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Pleasanton Preps: Multi-sport athletes face tough decision come spring semester

Also: Foothill softball alum Alley transfers to Cal

Friday of this week -- Aug. 14 -- will be the end of the first week of school for Pleasanton, but a different week it is for sure as remote learning dominates the landscape.

Dual-sport athletes like Amador Valley's Devon Kost (water polo and volleyball) will face a tough decision under the re-envisioned sports schedule in the COVID-19 world. (Photo courtesy of Monica Kost)

There's no traditional "senior sunrise," an annual rite of passage for incoming seniors at the local high schools on the first day of school. Friday would also usually bring the first football game of the season.

But with the COVID-19 pandemic keeping the kids from school, and thus sports too, we are waiting until January 2021 at the earliest before we see any high school sports.

The fall season was pushed back to winter with the addition one a spring sport, while some of the fall sports were pushed back to the spring.

The new seasons are going to be a traffic jam of sports, with a battle for field/gym/court space. One thing that will also be an issue with the compressed seasons is how athletes who play multiple sports are now likely being forced to choose between one or the other.

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Devon Kost is a senior at Amador Valley, and in the past he has enjoyed water polo in the fall, followed by boys' volleyball in the spring. The North Coast Section made the decision to put boys volleyball into the re-envisioned winter season, along with water polo.

Kost has a decision to make he never thought would be an issue.

"I thought it was very frustrating at first," Kost said. "Then I heard they might allow us to play two sports. I'd have to work it out with the coaches. Both of my games are on Tuesday and Thursday, so it would be tough."

That is a dilemma that will face Kost, as well as many other athletes, but it is better than the alternative.

"I am very happy they have figured something out," Kost said of getting the chance to play. "In water polo we have a core group of five seniors that have been together for four years, and we just want a chance to play."

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Having known the Kost family for some time now, I know Devon will adjust and handle the situation with the grace of the strong young man his family has raised. But let's hope the best-case scenario plays out for everyone -- our student athletes deserve that much.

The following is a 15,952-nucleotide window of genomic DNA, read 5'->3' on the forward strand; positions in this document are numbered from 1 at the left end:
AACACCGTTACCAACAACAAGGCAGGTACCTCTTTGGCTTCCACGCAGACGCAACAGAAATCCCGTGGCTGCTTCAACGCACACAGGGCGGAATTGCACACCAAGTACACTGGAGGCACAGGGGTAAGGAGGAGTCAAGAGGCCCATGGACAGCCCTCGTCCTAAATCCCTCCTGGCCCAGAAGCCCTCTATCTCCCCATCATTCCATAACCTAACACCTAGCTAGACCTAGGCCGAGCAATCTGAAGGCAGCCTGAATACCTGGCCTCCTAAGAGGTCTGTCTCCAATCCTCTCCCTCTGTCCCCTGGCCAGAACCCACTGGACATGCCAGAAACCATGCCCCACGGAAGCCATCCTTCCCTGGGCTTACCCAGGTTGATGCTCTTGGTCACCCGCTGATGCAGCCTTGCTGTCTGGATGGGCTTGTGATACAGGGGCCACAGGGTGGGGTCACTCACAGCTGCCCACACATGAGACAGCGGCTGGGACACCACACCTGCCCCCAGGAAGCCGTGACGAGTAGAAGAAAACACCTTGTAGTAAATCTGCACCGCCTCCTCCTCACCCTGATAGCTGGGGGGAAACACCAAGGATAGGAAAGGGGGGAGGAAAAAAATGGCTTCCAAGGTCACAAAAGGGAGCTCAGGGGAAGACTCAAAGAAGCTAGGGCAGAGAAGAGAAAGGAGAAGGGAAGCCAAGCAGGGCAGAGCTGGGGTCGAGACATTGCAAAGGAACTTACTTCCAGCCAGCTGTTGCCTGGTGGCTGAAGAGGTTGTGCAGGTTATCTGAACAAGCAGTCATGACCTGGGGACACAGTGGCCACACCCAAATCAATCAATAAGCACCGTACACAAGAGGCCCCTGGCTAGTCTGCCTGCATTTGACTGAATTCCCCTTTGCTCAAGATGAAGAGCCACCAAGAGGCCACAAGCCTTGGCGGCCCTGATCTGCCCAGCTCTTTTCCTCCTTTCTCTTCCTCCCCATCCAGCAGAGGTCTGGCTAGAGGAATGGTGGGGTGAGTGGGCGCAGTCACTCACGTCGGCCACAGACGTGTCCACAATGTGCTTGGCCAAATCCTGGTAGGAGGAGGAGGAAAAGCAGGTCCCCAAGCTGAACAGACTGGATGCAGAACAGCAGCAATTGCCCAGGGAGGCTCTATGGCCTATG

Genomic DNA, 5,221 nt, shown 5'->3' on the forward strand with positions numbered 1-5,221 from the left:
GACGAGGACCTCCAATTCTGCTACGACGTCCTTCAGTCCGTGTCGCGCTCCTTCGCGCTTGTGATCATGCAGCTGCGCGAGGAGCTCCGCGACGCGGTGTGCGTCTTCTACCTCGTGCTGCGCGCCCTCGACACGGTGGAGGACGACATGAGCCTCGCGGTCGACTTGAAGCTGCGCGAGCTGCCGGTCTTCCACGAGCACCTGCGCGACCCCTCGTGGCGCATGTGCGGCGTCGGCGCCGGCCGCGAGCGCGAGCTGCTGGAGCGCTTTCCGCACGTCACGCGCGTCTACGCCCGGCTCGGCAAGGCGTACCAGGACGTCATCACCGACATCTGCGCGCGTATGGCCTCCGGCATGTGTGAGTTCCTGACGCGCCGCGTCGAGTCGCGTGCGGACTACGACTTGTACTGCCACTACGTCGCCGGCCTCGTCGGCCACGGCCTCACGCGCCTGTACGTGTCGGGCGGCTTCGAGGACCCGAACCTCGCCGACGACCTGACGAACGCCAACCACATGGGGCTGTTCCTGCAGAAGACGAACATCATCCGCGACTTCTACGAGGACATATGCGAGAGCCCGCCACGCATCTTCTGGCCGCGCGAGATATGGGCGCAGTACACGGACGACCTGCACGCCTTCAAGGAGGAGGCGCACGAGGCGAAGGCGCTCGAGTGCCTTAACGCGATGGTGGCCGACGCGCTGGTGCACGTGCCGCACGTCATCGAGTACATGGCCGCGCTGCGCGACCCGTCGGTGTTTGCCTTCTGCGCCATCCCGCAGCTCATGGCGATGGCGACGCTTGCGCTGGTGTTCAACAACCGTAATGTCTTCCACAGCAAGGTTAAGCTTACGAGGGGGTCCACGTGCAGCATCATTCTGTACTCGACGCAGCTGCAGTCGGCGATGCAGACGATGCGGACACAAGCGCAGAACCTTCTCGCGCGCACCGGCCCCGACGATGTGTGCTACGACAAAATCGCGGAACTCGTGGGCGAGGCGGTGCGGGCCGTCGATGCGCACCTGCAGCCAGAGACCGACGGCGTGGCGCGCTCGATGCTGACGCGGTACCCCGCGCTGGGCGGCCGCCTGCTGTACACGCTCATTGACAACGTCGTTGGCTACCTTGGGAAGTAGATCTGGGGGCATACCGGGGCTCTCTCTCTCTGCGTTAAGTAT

Back in California

Following her stellar four-year career at Foothill, 2019 graduate Hope Alley opted to take her softball skills to the University of Pittsburgh.

Alley, a shortstop with a cannon arm and lethal bat, is one of the top 20 athletes I have written about in my extensive journalism career, so I had little doubt she would be successful at the next level.

But it is not the effort or success on the field that makes the difference. One thing I have repeatedly seen over the years -- it is tough for a college freshman to move across the country away from their family, the support group that has nurtured them throughout their career.

The Alleys are a close family, and being without that entire group proved too much.

"I wasn't happy on the East Coast," Alley said. "Being away from home and not having my brothers and grandparents be able to come out and see me play was hard."

Situation remedied.

Alley went through the transfer process and once she was allowed into the transfer portal in June, it allowed her to talk with other schools, as well as schools talk to her as well.

The first one to contact Alley was Cal-Berkeley, and by late July it was a done deal -- Alley was a Bear.

Glad to be back home, Alley did enjoy her experience at Pitt.

"I loved the school and my teammates," she said of Pitt, who saw her first collegiate season cut short when the COVID-19 pandemic hit. "But I didn't notice how great California is until I went away, then came home."

Alley will be playing for new Cal coach Chelsea Spencer. The former Cal shortstop was part of a Cal run of four straight Cal Softball World Series appearances. She is also one of the top infield coaches in the sport.

"How would you not want to play for a coach like that?" Alley said. "Learning from the best infield coach will be great."

The only question is -- when will they get to play again?

"We don't have a lot of answers yet," Alley said. "We have to follow the guidelines of the Berkeley Public Health Department. We have a Zoom meeting this week to get some answers."